Lord Krishna speaks of the benefits of victory over the senses in this verse. Only one who has succeeded in controlling the senses will become equiposed and tranquil. When the mind is no longer inclined to the attraction of sense objects and is turned inward, at that time one becomes qualified for enlightenment and the Supreme Being magnanimously and comprehensively becomes established in the heart. The characteristics of a spiritually enlightened person are being explained. Such a person is not bewildered by the dualities such as heat and cold and perceives Supreme Being everywhere. Being content within due to the spiritual knowledge acquired, having duly subdued the senses with the mind fully controlled, meditation within becomes one’s sole objective. The word vijnana means transcendental knowledge which denotes illumination and realisation. It has been said by Shiva himself: That which the common people are aware about the Supreme Lord is known as jnana or knowledge and that which the self- realised are transcndentally aware of is known as vijnana. What one realises by hearing and reflecting on the Vedic scriptures is jnana. What one realises by direct perception of the atma or the eternal soul is vijnana. Vijnana in special persons can also be transcendental perceptions of the Vedic scriptures. One who meditates on the atma within assumes the qualities of the atma within. A yogi or one perfecting the science of the individual consciousness attaining communion with the ultimate consciousness is in equanimity in all activities. The word yuktah denotes a yogi who is in communion with the ultimate consciousness. Constant in such consciousness without any wavering such a person remains immersed in the atma with complete equinimity.
Now begins the summation.
At all times and in all situations the awareness of the Supreme Lord Krishna being the controller, maintainer and energiser of all creation is known as jnana or knowledge. Special realisations and illuminations about confidential topics concerning Lord Krishna is vijnana or transcendental awareness. In the Mundaka Upanisad I.I.IV and V. a distinction is made regarding knowledge. It states that by reading the Vedic scriptures it is possible to become aware of the Brahman or the spiritual substratum pervading all existence whereas such jnana or knowledge will not bestow moksa or liberation from the material existence it will lead to vijnana or transcendental knowledge where upon cognisance of the atma and the Supreme Lord. In conclusion the Vedic scriptures give transcendental perceptions and illuminations of vijnana when the Supreme Lord Krishna or any one of His authorised incarnations is the goal to be realised and when not they merely bestow jnana. The goal of human existence is not to only experience moksa but to eternally perform activities in communion with Him.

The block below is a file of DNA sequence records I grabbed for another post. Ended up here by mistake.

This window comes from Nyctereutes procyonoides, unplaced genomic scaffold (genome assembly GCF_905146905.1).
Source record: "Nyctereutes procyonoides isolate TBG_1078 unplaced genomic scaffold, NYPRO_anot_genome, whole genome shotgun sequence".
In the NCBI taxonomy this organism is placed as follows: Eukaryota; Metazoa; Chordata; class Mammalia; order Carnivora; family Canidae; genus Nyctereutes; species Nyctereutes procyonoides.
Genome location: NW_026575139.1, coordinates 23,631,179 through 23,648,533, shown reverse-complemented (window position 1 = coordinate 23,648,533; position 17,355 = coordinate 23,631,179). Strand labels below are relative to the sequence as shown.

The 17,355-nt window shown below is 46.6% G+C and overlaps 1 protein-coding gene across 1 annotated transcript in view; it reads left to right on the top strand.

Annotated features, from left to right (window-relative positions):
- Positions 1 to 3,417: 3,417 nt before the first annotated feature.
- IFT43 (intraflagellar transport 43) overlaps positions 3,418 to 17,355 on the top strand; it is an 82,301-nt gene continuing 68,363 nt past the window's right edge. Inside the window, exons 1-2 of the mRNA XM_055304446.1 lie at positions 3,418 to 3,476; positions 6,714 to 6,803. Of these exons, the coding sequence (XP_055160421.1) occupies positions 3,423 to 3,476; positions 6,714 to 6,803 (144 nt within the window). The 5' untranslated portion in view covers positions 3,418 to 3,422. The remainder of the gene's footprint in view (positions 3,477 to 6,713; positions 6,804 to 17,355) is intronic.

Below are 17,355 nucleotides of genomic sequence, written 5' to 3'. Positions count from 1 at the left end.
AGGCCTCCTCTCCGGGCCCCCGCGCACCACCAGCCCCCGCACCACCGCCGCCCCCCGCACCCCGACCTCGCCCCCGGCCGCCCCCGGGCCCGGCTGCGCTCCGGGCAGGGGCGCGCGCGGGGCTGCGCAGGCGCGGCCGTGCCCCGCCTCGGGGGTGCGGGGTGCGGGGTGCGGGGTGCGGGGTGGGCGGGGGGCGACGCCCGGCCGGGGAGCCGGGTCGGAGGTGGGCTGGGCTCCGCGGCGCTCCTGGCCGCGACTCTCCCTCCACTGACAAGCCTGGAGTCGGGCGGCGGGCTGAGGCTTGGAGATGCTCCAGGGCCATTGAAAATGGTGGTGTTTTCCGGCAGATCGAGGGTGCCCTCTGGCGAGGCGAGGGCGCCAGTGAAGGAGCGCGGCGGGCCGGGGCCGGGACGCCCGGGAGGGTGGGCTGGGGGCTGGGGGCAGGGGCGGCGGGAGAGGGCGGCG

Commentary by Sri Keshava Kashmiri of Kumara Sampradaya:
Lord Krishna is emphasising that accompanying spiritual knowledge from the Vedic scriptures there must be personal realisation also. This will occur naturally when one is relieved of all doubts and after adequate reflection and introspection. Such a person is steadfast and serene even if coming upon something extraordinary by chance. This is because such a one is free from all desires and cravings. The external functions of the senses have been mastered and under control. Everything is envisioned equally without considering its external value, hence one neither avoids the unfavourable nor seeks the favourable. Such a person is considered a yogi or whose individual consciousness has attained communion with the ultimate consciousness.
Commentary by Sri Adi Shankaracharya of Advaita Sampradaya:
6.8 A yogi, jnana-vijnana-trpta-atma, whose mind is satisfied with knowledge and realization-jnana is thorough knowledge of things presented by the scriptures, but vijnana is making those things known from the scriptures a subject of one’s own realization just as they have been presented; he whose mind (atma) has become contented (trpta) with those jnana and vijnana is jnana-vijnana-trpta-atma-; kutasthah, who is unmoved, i.e. who becomes unshakable; and vijita-indriyah, who has his organs under control;- he who is of this kind, ucyate, is said to be; yuktah, Self-absorbed. That yogi sama-losta-asma-kancanah, treats equally a lump of earth, a stone and gold. Further,
Commentary by Sri Abhinavagupta of Kaula Tantra Sampradaya:
6.8 Jnana – etc. Knowledge : a knowledge which is different from the false one. What consists of varied thoughts : the action in which varied thoughts are involved, i.e. the action that is born as result of preceding thoughts of reasoning.
Sanskrit Shloka Without Transliteration Marks:
yukta ity ucyate yogi
Sanskrit to English Word for Word Meanings:
jñāna — by acquired knowledge; vijñāna — and realized knowledge; tṛpta — satisﬁed; ātmā — a living entity; kūṭa-sthaḥ — spiritually situated; vijita-indriyaḥ — sensually controlled; yuktaḥ — competent for self-realization; iti — thus; ucyate — is said; yogī — a mystic; sama — equipoised; loṣṭra — pebbles; aśma — stone; kāñcanaḥ — gold.